Yesterday I had lunch with a couple of colleagues at a local “Capt’n Nemos,” a Chicago-based restaurant featuring the fabulous Chicago Style Sandwich (traditional Italian bread loaded with meats and cheeses). At every booth in the restaurant there are painted wood cutouts of various characters. When you slide into the seat of the booth, it’s like you are sitting with Grandma and a punk rocker, a friendly police man, or the Blues Brothers and the infamous nun, Sister Mary Stigmata — better known as “The Penguin” (played by Kathleen Freeman).
The painting in the restaurant has Sister Mary Stigmata between the two brothers, an ear of each held firmly in hand. Of course you can’t mistake her as a nun: she’s in full habit. Nor can you mistake her sinister demeanor. She looks angry, mean, and downright scary. Having not seen the movie (I was not even 10 years old when it came out), I could tell by the caricature alone that the portrayal of nuns in that movie was not going to be pretty.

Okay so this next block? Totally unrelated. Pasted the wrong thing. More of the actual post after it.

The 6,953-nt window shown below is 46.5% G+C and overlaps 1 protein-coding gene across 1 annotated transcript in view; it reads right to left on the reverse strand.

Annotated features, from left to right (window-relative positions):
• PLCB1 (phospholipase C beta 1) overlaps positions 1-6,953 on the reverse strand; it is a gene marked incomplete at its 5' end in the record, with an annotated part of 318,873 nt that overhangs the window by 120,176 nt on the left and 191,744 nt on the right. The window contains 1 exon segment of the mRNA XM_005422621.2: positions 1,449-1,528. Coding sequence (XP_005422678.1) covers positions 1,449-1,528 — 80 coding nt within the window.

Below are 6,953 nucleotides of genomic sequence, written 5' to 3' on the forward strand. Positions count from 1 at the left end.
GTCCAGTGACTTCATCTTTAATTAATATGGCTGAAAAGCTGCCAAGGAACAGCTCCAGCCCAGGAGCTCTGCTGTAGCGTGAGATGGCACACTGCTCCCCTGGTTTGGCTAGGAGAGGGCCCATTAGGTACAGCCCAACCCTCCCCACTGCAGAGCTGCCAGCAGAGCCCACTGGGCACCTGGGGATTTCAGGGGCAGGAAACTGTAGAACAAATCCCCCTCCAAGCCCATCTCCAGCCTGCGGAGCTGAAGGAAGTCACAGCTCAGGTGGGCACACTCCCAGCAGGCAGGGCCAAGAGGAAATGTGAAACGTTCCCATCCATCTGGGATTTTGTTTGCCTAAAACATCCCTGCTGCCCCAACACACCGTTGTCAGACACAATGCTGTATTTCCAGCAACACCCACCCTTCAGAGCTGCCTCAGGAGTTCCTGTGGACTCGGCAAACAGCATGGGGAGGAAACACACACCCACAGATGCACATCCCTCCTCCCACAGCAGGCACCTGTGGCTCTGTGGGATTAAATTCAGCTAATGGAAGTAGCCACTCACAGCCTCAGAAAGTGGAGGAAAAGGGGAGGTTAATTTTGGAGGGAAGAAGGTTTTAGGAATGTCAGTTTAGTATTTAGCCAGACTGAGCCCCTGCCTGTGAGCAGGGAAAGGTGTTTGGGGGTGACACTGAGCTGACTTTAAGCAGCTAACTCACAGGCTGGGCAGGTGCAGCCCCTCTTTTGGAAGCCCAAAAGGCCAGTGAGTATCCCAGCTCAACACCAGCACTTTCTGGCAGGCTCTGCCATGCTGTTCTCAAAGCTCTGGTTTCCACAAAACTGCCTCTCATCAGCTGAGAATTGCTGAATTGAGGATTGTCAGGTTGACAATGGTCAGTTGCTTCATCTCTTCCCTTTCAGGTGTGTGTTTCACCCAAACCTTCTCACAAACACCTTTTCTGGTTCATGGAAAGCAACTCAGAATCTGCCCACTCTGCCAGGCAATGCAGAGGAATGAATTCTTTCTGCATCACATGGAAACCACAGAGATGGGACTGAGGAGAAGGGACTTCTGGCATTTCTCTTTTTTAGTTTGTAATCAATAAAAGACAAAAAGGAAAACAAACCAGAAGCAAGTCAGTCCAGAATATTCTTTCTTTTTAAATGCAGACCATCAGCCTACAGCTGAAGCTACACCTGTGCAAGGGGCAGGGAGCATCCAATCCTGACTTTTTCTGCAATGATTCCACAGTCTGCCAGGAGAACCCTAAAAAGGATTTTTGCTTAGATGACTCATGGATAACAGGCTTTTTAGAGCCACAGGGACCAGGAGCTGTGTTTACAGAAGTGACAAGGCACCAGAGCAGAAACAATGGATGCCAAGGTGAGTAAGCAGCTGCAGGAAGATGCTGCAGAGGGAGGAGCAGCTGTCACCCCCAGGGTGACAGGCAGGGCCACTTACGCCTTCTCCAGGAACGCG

Unfortunately, it is movies like this that cement in people’s minds really bad stereotypes of nuns. Granted, the movie is a classic and people seem to love the portrayal of Sister Mary Stigmata. But the problem is that, since many people don’t know real live nuns or sisters, they automatically assume that nuns are categorically this way. When people find out that I am a nun (as I do not wear a readily obvious habit), most times their main source of comparison is with a badly stereotyped nun character in a movie like the Blues Brothers. “I guess I can’t lie to you because you are a nun.” — yeah, I’ve heard that; now I know where it comes from. “Do you sing and play guitar?” — not on your life; thank you Sound of Music. I sigh and tell them to go see Dead Man Walking for a more accurate movie portrayal of a real live nun — Sister Helen Prejean, CSJ. (More on Helen Prejean later.)